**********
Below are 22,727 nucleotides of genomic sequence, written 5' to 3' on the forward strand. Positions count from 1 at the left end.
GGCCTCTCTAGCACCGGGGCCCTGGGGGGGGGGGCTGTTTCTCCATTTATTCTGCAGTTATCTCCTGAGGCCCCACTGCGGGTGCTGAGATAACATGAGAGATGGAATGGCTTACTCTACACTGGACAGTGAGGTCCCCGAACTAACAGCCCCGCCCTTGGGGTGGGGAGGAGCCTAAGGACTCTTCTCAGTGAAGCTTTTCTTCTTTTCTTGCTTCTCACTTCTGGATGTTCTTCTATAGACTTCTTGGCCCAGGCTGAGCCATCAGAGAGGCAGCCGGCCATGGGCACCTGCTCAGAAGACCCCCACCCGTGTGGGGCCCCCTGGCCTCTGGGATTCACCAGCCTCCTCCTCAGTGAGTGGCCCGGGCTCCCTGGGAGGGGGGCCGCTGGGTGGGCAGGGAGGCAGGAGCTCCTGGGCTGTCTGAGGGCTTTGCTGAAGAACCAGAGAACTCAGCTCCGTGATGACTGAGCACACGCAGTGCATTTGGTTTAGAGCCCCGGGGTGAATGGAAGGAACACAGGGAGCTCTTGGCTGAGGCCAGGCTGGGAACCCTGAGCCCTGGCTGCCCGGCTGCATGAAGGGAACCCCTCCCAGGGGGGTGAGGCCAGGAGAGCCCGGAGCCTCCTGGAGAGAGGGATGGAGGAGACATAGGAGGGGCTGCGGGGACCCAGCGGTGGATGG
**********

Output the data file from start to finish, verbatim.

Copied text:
Below are 22,727 nucleotides of genomic sequence, written 5' to 3' on the forward strand. Positions count from 1 at the left end.
GGCCTCTCTAGCACCGGGGCCCTGGGGGGGGGGGCTGTTTCTCCATTTATTCTGCAGTTATCTCCTGAGGCCCCACTGCGGGTGCTGAGATAACATGAGAGATGGAATGGCTTACTCTACACTGGACAGTGAGGTCCCCGAACTAACAGCCCCGCCCTTGGGGTGGGGAGGAGCCTAAGGACTCTTCTCAGTGAAGCTTTTCTTCTTTTCTTGCTTCTCACTTCTGGATGTTCTTCTATAGACTTCTTGGCCCAGGCTGAGCCATCAGAGAGGCAGCCGGCCATGGGCACCTGCTCAGAAGACCCCCACCCGTGTGGGGCCCCCTGGCCTCTGGGATTCACCAGCCTCCTCCTCAGTGAGTGGCCCGGGCTCCCTGGGAGGGGGGCCGCTGGGTGGGCAGGGAGGCAGGAGCTCCTGGGCTGTCTGAGGGCTTTGCTGAAGAACCAGAGAACTCAGCTCCGTGATGACTGAGCACACGCAGTGCATTTGGTTTAGAGCCCCGGGGTGAATGGAAGGAACACAGGGAGCTCTTGGCTGAGGCCAGGCTGGGAACCCTGAGCCCTGGCTGCCCGGCTGCATGAAGGGAACCCCTCCCAGGGGGGTGAGGCCAGGAGAGCCCGGAGCCTCCTGGAGAGAGGGATGGAGGAGACATAGGAGGGGCTGCGGGGACCCAGCGGTGGATGG